MEMBERS of the Irish fishing sector met with harbour masters, net producers and with representatives from recycling companies and government officials in Cork on Tuesday last to exchange ideas on the creation of a circular economy for fishing gear.
The new business model would consider the full life cycle of fishing gear, in a bid to reduce its impact on the marine environment. The event, hosted by Bord Iascaigh Mhara ( BIM), and supported by the European Maritime and Fisheries Fund, marks a first for the industry, and forms part of a wider set of actions being taken by the State seafood development agency under the Clean Oceans Initiative to tackle the growing problem of marine waste.
Alena Petrikovicova, DG Mare, EU Commission, was one of several speakers at the workshop. Two new EU directives, the ‘Impact of certain plastic products on environment’ directive and ‘The port reception facilities’ directive, focus on the use and management of plastic waste.
Catherine Morrison, sustainability and certification manager with BIM, said: ‘The Clean Oceans Initiative is based on the premise that collaboration between the people on the ground – the men and women who work in the fishing sector and in the wider seafood and other industries – can effect change much faster by working together under a single shared vision. Partnerships are vital if we are to address the challenge of marine waste.’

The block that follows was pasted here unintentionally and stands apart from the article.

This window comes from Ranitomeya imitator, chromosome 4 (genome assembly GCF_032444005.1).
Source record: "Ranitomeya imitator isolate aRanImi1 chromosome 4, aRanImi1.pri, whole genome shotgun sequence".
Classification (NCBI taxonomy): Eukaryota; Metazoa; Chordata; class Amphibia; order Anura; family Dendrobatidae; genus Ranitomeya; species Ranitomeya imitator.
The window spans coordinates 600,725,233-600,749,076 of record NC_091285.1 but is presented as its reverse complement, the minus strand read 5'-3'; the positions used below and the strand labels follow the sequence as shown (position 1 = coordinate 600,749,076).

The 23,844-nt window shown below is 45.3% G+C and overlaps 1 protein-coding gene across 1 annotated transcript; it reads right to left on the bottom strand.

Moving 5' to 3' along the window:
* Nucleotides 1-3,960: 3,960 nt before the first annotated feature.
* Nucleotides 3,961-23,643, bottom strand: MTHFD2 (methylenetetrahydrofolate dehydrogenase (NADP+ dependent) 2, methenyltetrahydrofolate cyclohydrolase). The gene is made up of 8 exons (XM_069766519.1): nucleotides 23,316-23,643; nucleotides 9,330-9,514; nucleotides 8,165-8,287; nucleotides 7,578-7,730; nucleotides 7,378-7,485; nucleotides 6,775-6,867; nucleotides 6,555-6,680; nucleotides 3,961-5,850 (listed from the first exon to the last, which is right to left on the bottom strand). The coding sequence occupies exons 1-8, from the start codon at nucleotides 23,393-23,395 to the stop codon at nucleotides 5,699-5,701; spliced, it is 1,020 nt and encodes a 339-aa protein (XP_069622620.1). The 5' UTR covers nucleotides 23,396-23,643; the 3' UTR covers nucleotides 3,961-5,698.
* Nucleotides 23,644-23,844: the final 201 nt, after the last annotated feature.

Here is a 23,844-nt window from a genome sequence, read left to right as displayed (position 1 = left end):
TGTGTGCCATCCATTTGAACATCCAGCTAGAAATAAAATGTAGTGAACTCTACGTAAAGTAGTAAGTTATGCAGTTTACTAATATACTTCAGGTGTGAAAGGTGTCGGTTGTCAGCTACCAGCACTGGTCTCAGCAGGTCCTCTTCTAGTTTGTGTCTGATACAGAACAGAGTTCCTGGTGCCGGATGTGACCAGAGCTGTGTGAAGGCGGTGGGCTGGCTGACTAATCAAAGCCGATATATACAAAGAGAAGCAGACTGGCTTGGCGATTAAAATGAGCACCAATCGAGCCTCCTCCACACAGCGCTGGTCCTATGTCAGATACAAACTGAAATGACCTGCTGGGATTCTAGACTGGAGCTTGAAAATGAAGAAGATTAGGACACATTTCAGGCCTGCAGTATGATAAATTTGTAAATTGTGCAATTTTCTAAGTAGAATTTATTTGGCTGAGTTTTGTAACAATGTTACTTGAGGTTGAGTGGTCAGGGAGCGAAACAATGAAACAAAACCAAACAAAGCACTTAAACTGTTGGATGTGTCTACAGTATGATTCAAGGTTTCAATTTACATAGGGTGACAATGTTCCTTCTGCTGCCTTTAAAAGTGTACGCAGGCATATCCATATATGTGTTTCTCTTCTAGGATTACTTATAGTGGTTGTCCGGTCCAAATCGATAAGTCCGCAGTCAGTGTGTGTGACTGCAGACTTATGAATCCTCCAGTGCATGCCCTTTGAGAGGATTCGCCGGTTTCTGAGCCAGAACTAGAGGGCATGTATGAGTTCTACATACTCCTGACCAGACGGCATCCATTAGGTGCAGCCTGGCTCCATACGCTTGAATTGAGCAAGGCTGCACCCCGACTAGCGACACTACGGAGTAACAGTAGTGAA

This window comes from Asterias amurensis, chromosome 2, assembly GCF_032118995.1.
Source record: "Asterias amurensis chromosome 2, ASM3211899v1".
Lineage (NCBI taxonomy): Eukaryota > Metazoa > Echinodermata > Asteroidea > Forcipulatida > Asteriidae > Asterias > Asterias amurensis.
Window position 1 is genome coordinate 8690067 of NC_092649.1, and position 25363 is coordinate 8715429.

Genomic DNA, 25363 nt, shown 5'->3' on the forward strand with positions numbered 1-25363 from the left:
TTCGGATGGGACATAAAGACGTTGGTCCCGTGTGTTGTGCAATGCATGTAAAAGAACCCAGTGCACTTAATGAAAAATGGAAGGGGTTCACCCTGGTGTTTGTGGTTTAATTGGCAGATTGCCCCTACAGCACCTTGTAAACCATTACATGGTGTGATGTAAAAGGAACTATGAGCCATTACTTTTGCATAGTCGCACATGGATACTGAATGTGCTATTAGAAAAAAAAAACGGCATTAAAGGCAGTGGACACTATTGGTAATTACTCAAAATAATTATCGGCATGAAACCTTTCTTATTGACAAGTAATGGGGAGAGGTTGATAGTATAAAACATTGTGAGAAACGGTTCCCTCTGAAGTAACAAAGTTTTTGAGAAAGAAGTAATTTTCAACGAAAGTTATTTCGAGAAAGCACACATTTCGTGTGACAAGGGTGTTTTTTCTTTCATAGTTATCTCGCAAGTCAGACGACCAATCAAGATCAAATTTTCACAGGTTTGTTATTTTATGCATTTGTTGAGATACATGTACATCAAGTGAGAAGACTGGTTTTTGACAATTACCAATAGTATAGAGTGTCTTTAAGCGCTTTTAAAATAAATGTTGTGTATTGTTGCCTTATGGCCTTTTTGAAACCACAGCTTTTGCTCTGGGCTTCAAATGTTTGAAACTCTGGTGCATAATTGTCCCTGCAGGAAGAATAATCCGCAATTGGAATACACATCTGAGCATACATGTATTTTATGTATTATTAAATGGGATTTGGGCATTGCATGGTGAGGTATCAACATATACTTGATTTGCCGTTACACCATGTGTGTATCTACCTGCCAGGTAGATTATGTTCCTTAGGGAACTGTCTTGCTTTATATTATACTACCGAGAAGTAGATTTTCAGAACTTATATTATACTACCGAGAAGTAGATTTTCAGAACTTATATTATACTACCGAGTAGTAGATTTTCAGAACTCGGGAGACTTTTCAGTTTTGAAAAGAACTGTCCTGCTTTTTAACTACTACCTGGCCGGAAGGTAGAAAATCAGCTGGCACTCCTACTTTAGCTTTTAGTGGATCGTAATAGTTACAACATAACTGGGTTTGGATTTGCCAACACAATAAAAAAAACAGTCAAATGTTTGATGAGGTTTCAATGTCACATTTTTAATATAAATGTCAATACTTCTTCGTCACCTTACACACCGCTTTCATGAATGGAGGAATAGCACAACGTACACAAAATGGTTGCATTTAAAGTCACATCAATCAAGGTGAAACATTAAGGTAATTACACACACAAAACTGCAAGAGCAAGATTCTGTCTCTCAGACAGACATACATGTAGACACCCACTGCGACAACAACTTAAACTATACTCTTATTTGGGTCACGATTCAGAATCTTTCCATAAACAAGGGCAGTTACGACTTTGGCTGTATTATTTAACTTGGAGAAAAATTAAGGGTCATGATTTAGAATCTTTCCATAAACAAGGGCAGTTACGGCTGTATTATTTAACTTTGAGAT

More than 40 representatives attended the event held at the Clayton in Cork. Wholeearth Futures, specialists in circular business model planning and BDO, facilitated the day-long session that included representatives from commercial organisations, including Leinster Environmentals, Green Marine and Kingspan, who have committed to using secondary plastics in a drive to lower their carbon footprint.
Catherine Barrett of BIM said: ‘We want to look at the entire life-cycle of fishing gear. A 360° view that considers its purchase, use, “retiring” and, of course, how it is recycled.
‘This collective multi-industry focus will help us innovate and develop better end-of-use systems for gear such as nets to impact positively on the environment and on the economy.’
To date, BIM has collected more than 600 tonnes of old or damaged fishing nets for recycling.